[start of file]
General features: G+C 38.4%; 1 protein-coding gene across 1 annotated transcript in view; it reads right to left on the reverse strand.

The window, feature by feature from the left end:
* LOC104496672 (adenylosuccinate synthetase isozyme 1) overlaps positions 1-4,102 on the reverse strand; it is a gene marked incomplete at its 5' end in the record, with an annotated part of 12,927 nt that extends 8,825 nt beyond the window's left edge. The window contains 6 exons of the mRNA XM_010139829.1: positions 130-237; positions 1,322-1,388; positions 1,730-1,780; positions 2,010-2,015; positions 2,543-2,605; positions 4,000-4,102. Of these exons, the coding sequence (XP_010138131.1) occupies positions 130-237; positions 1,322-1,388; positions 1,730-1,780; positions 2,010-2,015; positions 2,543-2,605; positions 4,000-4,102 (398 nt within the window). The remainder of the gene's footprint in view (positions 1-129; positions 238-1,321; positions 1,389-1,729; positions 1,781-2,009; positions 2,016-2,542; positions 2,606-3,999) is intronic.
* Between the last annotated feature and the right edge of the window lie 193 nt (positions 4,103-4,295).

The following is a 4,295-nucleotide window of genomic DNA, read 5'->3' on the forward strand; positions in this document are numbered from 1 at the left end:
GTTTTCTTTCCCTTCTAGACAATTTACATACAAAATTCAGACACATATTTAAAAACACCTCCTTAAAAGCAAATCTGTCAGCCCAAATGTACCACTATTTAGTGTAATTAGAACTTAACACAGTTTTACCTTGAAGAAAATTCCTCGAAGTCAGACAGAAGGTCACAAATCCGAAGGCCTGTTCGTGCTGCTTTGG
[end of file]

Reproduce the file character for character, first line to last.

General features: G+C 38.4%; 1 protein-coding gene across 1 annotated transcript in view; it reads right to left on the reverse strand.

The window, feature by feature from the left end:
* LOC104496672 (adenylosuccinate synthetase isozyme 1) overlaps positions 1-4,102 on the reverse strand; it is a gene marked incomplete at its 5' end in the record, with an annotated part of 12,927 nt that extends 8,825 nt beyond the window's left edge. The window contains 6 exons of the mRNA XM_010139829.1: positions 130-237; positions 1,322-1,388; positions 1,730-1,780; positions 2,010-2,015; positions 2,543-2,605; positions 4,000-4,102. Of these exons, the coding sequence (XP_010138131.1) occupies positions 130-237; positions 1,322-1,388; positions 1,730-1,780; positions 2,010-2,015; positions 2,543-2,605; positions 4,000-4,102 (398 nt within the window). The remainder of the gene's footprint in view (positions 1-129; positions 238-1,321; positions 1,389-1,729; positions 1,781-2,009; positions 2,016-2,542; positions 2,606-3,999) is intronic.
* Between the last annotated feature and the right edge of the window lie 193 nt (positions 4,103-4,295).

The following is a 4,295-nucleotide window of genomic DNA, read 5'->3' on the forward strand; positions in this document are numbered from 1 at the left end:
GTTTTCTTTCCCTTCTAGACAATTTACATACAAAATTCAGACACATATTTAAAAACACCTCCTTAAAAGCAAATCTGTCAGCCCAAATGTACCACTATTTAGTGTAATTAGAACTTAACACAGTTTTACCTTGAAGAAAATTCCTCGAAGTCAGACAGAAGGTCACAAATCCGAAGGCCTGTTCGTGCTGCTTTGG